Tag Archives: tick

Lyme Disease vaccinations- but they’re not for you…

MINOLTA DIGITAL CAMERALyme Disease is a tick-borne illness that affects over 300,000 people in the United States alone each year. Infected blacklegged ticks can transmit the disease to humans. Lyme Disease is no joke; untreated infections can damage the heart, joints, and nervous system. And although many people think that deer are the main cause of the spread of the disease (blacklegged ticks are commonly called deer ticks), the most common carrier of Lyme Disease is the white-footed mouse.

Currently, there are no human vaccines for Lyme Disease. So researchers are trying to tackle the problem in a different way- by vaccinating mice! They developed an oral vaccine, mixed it into an oatmeal pellet, and baited plots of land with these pellets.┬áThe theory is that ticks feeding on vaccinated mice would ingest the antibodies made in the mouse’s body, thus killing any bacteria carried by the ticks, and preventing them from transmitting the disease to humans. And it works- researchers saw a 76% decrease in infected ticks on the treated plots of land.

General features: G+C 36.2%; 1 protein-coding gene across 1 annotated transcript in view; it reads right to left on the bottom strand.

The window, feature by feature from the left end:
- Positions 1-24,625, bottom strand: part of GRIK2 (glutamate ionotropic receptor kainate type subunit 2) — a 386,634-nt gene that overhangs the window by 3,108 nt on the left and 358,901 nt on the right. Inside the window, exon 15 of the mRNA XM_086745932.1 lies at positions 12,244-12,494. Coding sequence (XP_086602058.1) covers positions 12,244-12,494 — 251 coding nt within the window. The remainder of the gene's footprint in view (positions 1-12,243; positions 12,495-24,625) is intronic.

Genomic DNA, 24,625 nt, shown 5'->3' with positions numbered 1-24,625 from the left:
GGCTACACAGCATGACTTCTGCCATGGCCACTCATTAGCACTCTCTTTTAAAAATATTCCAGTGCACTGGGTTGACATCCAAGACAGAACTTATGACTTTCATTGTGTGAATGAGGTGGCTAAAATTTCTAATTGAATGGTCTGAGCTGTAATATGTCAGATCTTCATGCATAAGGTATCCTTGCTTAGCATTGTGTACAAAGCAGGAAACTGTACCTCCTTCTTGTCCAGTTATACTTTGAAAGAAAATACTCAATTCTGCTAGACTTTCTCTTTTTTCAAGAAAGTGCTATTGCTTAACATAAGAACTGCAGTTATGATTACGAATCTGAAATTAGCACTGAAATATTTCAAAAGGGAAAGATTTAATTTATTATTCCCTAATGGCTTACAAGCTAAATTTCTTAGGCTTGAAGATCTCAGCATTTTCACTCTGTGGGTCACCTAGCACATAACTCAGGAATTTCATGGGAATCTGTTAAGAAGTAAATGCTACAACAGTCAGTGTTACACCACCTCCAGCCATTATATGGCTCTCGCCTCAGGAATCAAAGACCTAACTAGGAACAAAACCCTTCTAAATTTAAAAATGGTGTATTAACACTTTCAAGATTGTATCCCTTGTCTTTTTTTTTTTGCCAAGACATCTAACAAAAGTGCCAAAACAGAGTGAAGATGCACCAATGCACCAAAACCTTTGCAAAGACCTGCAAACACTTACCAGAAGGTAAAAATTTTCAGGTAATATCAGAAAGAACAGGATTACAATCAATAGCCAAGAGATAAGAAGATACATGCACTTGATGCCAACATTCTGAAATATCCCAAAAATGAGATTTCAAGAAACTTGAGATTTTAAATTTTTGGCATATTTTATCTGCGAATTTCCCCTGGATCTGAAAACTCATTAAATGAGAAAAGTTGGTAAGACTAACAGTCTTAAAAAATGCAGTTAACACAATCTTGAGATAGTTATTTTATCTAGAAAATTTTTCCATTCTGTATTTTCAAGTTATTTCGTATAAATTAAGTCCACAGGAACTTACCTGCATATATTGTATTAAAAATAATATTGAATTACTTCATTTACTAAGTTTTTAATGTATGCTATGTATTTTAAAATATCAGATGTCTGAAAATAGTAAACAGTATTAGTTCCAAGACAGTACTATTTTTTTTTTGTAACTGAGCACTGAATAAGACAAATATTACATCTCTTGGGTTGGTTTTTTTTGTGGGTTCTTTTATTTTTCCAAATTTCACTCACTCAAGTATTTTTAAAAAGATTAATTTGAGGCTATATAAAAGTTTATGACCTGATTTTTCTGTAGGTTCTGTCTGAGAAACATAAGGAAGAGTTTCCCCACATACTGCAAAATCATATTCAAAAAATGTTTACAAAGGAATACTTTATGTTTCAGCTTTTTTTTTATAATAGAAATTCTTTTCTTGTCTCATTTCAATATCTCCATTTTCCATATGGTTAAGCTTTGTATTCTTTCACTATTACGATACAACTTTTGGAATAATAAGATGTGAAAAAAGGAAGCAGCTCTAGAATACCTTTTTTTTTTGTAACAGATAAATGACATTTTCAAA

Right now, scientists are working on USDA approval for the vaccine pellets. If approved, hopefully this will make a big difference in reducing the number of cases of Lyme Disease in humans- and as an added bonus, it won’t hurt the animals or the environment!

http://www.newscientist.com/article/dn25168-mouse-vaccine-could-protect-humans-from-lyme-disease.html#.UyYkBPldWSo

Ticks: A real Halloween fright!

iStock_000014283149XSmallGuaranteed to give you more of a scare than ghosts and goblins this Halloween, check out the video below of a wood tick slowly imbedding its feeding apparatus into skin. It’s enough to make you seriously spooked! As someone who has suffered from Lyme disease more than once, ticks are especially scary for me.

http://www.nytimes.com/2013/10/30/science/earth/how-does-a-tick-do-its-dirty-work-research-video-offers-a-clue.html?ref=science&_r=1&

By looking at the mechanism of attachment through an electron microscope, researchers can see how ticks use a ratchet-like system to anchor its mouth into the skin, allowing the tick to hang on and eat for days without expending any effort.

Many insect adaptations can provide inspiration for new research applications. In the meanwhile, as gruesome as it looks, it’s fascinating to be able to understand how these insects are such efficient parasites! Can you think of a relevant application for this? I’d love to hear it!

For more information on Lyme disease, its symptoms and treatments, check out this link:

http://www.aldf.com/lyme.shtml